Since B derives from A<B>, A<B>::f(A<B> &) should be callable when passed an lvalue of type B. That does not, however, prevent the compiler from complaining about the declaration of g, and clang's error message quite explicitly calls A<B> and B unrelated types:

error: non-const lvalue reference to type 'A<B>' cannot bind to a value of unrelated type 'B'

Here too this happens because B only becomes known as deriving from A<B> after the instantiation of A<B> has completed.

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thanks for the clarification!! hmmm. actually we can uncomment the using DType in ParserDerived class and the error stays the same. does that make sense¿ i thought it should see the typedef DType in the base class but this is not what happens instead... –  Gabriel Jul 12 '14 at 15:28
    
@Gabriel Good question, I've expanded on that in my answer. –  hvd Jul 12 '14 at 16:01
1  
@Gabriel Almost: template <typename Parser> struct ParserTraits /* intentionally undefined */ ; -- and then have each parser class provide a specialisation (and make sure that specialisation does not require the parser class to be completed yet). –  hvd Jul 13 '14 at 21:18
1  
@Gabriel Note that in hindsight, a slightly easier-to-use alternative would be to provide that traits class as a template argument, instead of (or perhaps even in addition to) the derived class. –  hvd Jul 13 '14 at 21:21
1  
@Gabriel I don't see anything wrong with it. Depending on your specific needs, it could even be more generalised than you need (as could my approach -- you'll be a better judge of that -- and in that case, it could be simplified), but it should do what you want, and it should do so reliably, as far as I can tell. –  hvd Jul 14 '14 at 11:54

I came up with a simple and effective solution to circumvent the above typedef problems: This is little more complex example, which uses a ParserTraits struct which defines all types which are needed in Parser and Modules ModuleA,ModuleB. It is now also possible to use the defined ModuleB ind the ModuleA class and also the Parser can access all Module#Options typedefs...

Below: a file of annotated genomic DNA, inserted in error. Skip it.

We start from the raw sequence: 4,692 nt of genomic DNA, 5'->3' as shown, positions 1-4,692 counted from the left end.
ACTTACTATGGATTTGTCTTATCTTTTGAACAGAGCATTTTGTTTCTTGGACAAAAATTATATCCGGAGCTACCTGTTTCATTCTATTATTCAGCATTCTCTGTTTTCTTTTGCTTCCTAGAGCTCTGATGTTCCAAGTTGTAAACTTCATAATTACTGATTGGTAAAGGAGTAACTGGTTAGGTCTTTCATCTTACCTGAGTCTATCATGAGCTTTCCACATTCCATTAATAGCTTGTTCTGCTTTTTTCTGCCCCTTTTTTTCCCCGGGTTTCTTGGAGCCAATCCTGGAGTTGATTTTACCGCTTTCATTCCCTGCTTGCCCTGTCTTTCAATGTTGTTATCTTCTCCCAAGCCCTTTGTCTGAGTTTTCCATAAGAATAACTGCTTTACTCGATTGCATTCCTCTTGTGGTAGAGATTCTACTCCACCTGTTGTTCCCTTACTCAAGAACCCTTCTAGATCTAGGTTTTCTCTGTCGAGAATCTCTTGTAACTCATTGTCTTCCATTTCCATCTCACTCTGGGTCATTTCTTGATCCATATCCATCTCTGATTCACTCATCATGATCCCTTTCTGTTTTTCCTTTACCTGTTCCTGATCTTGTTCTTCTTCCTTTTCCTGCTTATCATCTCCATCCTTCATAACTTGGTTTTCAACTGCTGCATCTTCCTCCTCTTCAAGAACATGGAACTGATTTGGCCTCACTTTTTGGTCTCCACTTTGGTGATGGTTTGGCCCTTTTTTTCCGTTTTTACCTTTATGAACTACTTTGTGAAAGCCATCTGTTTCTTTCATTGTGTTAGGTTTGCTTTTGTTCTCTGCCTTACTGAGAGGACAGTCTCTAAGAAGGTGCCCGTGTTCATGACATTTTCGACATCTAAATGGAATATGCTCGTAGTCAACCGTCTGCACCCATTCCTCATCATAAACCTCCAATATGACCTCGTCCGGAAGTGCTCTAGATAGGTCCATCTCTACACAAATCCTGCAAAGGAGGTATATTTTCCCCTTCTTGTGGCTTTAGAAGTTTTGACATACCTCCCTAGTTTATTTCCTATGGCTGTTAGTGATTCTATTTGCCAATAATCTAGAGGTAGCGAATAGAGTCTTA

The code is here: https://ideone.com/nVWfp6

template<typename ParserTraits>
struct ModuleA {


    using ParserType = typename ParserTraits::ParserType;
    using DType = typename ParserTraits::DType;
    using OptionsType = int;

    using ModuleBType = typename ParserTraits::ModuleBType;
    using ModuleBOptions = typename ModuleBType::OptionsType;

    void foo(){
        std::cout << "ModuleA::foo: ParserType: " << typeid(ParserType).name() << std::endl;
        std::cout << "ModuleA::foo: ModuleBType: " << typeid(ModuleBType).name() << std::endl;
        std::cout << "ModuleA::foo: ModuleBOptions: " << typeid(ModuleBOptions).name() << std::endl;
    }
};

template<typename ParserTraits>
struct ModuleB {
    using ParserType = typename ParserTraits::ParserType;
    using DType = typename ParserTraits::DType;
    using OptionsType = float;

    using ModuleAType = typename ParserTraits::ModuleAType;
    using ModuleAOptions = typename ModuleAType::OptionsType; //uncomment this!!

    void foo(){
        std::cout << "ModuleB::foo: ParserType: " << typeid(ParserType).name() << std::endl;
        std::cout << "ModuleB::foo: ModuleAType: " << typeid(ModuleAType).name() << std::endl;
        std::cout << "ModuleB::foo: ModuleAOptions: " << typeid(ModuleAOptions).name() << std::endl;
    }
};

// The PARSER TYPE TRAITS Struct!!
template<typename Parser,typename D>
struct ParserTraits {
    using DType = D;
    using ParserType = Parser;

    using ModuleAType = ModuleA<ParserTraits>;
    using ModuleBType = ModuleB<ParserTraits>;
};

template<typename D, typename Derived = void >
struct Parser {

    using DType = D;

    // Inject the derived class as the parser class for the modules
    using DerivedType = typename std::conditional< std::is_same<Derived,void>::value, Parser, Derived>::type;
    using ParserTraitsType = ParserTraits<DerivedType,DType>;

    using ModuleAType = ModuleA<ParserTraitsType>;
    using ModuleBType = ModuleB<ParserTraitsType>;

    using ModuleAOptions = typename ModuleAType::OptionsType; //uncomment this!!
    using ModuleBOptions = typename ModuleBType::OptionsType; //uncomment this!!

    virtual void foo(){
        std::cout << "Parser::foo" << std::endl;
        ModuleAType a;
        a.foo();
        ModuleBType b;
        b.foo();
    }
};

template<typename D>
struct ParserGUI: Parser<D, ParserGUI<D> > {

    using Base = Parser<D, ParserGUI<D> >;

    void foo(){
        std::cout << "ParserGUI::foo" << std::endl;
        typename Base::ModuleAType a;
        a.foo();
        typename Base::ModuleBType b;
        b.foo();
    }

};

int test() {
    std::cout << "SceneParser1" << std::endl;
    Parser<double> t;
    t.foo();

    ParserGUI<double> d;
    d.foo();

    ParserGUI<double> r;
    ParserGUI<double>::Base & base =  r;
    base.foo();
}